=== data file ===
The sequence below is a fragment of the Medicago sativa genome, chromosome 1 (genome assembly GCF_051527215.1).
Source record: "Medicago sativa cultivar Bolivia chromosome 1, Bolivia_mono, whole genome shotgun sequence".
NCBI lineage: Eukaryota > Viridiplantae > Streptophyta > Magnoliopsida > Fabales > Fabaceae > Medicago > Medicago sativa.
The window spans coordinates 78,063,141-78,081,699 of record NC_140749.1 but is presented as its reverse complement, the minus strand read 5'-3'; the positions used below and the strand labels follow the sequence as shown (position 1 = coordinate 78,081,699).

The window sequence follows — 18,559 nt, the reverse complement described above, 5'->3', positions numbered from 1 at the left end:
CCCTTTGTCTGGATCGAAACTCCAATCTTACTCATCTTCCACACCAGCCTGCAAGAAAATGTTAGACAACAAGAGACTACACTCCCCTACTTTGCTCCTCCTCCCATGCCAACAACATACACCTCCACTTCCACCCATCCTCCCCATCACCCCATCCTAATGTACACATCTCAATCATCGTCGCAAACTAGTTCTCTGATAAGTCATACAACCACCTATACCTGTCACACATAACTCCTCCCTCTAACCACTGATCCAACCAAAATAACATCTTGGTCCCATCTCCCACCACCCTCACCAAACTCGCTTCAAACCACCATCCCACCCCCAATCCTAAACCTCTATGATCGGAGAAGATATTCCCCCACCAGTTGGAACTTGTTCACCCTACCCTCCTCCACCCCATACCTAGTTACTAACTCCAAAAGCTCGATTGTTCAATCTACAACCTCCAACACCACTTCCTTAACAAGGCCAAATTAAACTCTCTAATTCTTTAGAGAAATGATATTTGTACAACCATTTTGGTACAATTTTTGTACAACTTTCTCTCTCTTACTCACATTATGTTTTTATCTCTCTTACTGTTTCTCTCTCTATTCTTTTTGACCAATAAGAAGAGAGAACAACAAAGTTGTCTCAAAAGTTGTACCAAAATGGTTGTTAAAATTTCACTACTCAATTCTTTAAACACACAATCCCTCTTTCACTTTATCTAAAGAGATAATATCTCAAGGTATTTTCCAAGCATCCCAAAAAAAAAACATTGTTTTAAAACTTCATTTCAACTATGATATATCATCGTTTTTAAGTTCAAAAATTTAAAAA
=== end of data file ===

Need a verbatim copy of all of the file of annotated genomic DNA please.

The sequence below is a fragment of the Medicago sativa genome, chromosome 1 (genome assembly GCF_051527215.1).
Source record: "Medicago sativa cultivar Bolivia chromosome 1, Bolivia_mono, whole genome shotgun sequence".
NCBI lineage: Eukaryota > Viridiplantae > Streptophyta > Magnoliopsida > Fabales > Fabaceae > Medicago > Medicago sativa.
The window spans coordinates 78,063,141-78,081,699 of record NC_140749.1 but is presented as its reverse complement, the minus strand read 5'-3'; the positions used below and the strand labels follow the sequence as shown (position 1 = coordinate 78,081,699).

The window sequence follows — 18,559 nt, the reverse complement described above, 5'->3', positions numbered from 1 at the left end:
CCCTTTGTCTGGATCGAAACTCCAATCTTACTCATCTTCCACACCAGCCTGCAAGAAAATGTTAGACAACAAGAGACTACACTCCCCTACTTTGCTCCTCCTCCCATGCCAACAACATACACCTCCACTTCCACCCATCCTCCCCATCACCCCATCCTAATGTACACATCTCAATCATCGTCGCAAACTAGTTCTCTGATAAGTCATACAACCACCTATACCTGTCACACATAACTCCTCCCTCTAACCACTGATCCAACCAAAATAACATCTTGGTCCCATCTCCCACCACCCTCACCAAACTCGCTTCAAACCACCATCCCACCCCCAATCCTAAACCTCTATGATCGGAGAAGATATTCCCCCACCAGTTGGAACTTGTTCACCCTACCCTCCTCCACCCCATACCTAGTTACTAACTCCAAAAGCTCGATTGTTCAATCTACAACCTCCAACACCACTTCCTTAACAAGGCCAAATTAAACTCTCTAATTCTTTAGAGAAATGATATTTGTACAACCATTTTGGTACAATTTTTGTACAACTTTCTCTCTCTTACTCACATTATGTTTTTATCTCTCTTACTGTTTCTCTCTCTATTCTTTTTGACCAATAAGAAGAGAGAACAACAAAGTTGTCTCAAAAGTTGTACCAAAATGGTTGTTAAAATTTCACTACTCAATTCTTTAAACACACAATCCCTCTTTCACTTTATCTAAAGAGATAATATCTCAAGGTATTTTCCAAGCATCCCAAAAAAAAAACATTGTTTTAAAACTTCATTTCAACTATGATATATCATCGTTTTTAAGTTCAAAAATTTAAAAA